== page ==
Mr. Chrétien said he's “very pleased” with the way the controversial clause has worked out. The idea was to give legislatures a safety valve in case the courts went too far in interpreting the charter but he said the fact that the clause has been used sparingly – by Quebec a number of times, by Saskatchewan once, once each by Alberta and the Yukon in laws that were never actually enacted, never by the federal government – suggests it's acted as a useful brake on judicial activism.
“It gives [judges]independence but it puts a barrier too because they know that if they go too far, Parliament will not accept it. Parliament has the mechanism to overcome an excessive decision, if I can use that term, by the Supreme Court.”
At the same time, governments have been careful not to invoke the clause willy nilly, for fear of sparking a public backlash. Quebec last used the clause in 1990 to reinstate a controversial French-only sign law, which had been found by the Supreme Court to violate the charter's guarantee of freedom of expression. The move is widely credited with turning public opinion in the rest of the country against the ill-fated Meech Lake constitutional accord, which had been aimed at belatedly securing Quebec's signature on the Constitution.
Many Conservatives, including members of Mr. Harper's government, have complained that the charter has allowed judges to usurp the role of Parliament in creating laws. Mr. Chrétien challenged such critics to invoke the notwithstanding clause and take their lumps in the court of public opinion, if they feel so strongly about it.
“It's there. They can only blame themselves. ... If you have strong views, you use the notwithstanding clause. It's easy to answer them. Go and good luck.”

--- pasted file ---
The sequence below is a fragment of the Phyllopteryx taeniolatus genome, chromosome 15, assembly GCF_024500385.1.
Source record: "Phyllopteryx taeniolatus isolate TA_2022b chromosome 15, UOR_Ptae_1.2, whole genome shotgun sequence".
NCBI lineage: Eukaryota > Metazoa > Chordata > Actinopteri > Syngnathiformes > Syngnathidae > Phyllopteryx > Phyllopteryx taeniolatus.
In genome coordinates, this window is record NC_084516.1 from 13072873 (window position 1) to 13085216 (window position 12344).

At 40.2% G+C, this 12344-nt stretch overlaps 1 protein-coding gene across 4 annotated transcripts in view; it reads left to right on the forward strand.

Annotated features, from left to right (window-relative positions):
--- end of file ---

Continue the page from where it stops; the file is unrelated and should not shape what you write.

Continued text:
Among the reasons Quebec's premier at the time, René Lévesque, refused to accept the patriation deal, was its failure to give the province a veto over future constitutional amendments. Some amendments require unanimous approval by all provinces and the federal government but most require the approval of only seven provinces representing at least 50 per cent of the country's population.
Since 1982, the Constitution has proven impossible to amend, other than a handful of bilateral amendments that required the approval of only Ottawa and one province, with no impact on other provinces. Two efforts to win national approval for amendments aimed at securing Quebec's endorsement of the Constitution – Meech Lake and the subsequent Charlottetown accord – failed spectacularly.
Mr. Chrétien said he doesn't believe it's a bad thing that the highest law in the land is difficult to change.
“I don't think a constitution should be something that can be amended very easily because that becomes an excuse. You know, you just pretend that the Constitution will cure all the problems of the world and, if you use it, you don't debate the real solution of the problem.”
He pointed out that, as prime minister, he actually made it even harder to amend the Constitution and, in the process, gave Quebec its long-sought veto. He passed legislation promising that the federal government would not to impose any constitutional change without the consent of the five regions. The legislation, which still stands, effectively gives a veto to British Columbia, Ontario and Quebec.
“To try to do anything with the Constitution without the consent of either Ontario, Quebec or B.C., you will have to change the law. [I]wish good luck to the prime minister who will go to Parliament and will say, ‘I want to take away the veto rights from Ontario, Quebec and British Columbia.’ He will have a hell of a problem, don't you think so?”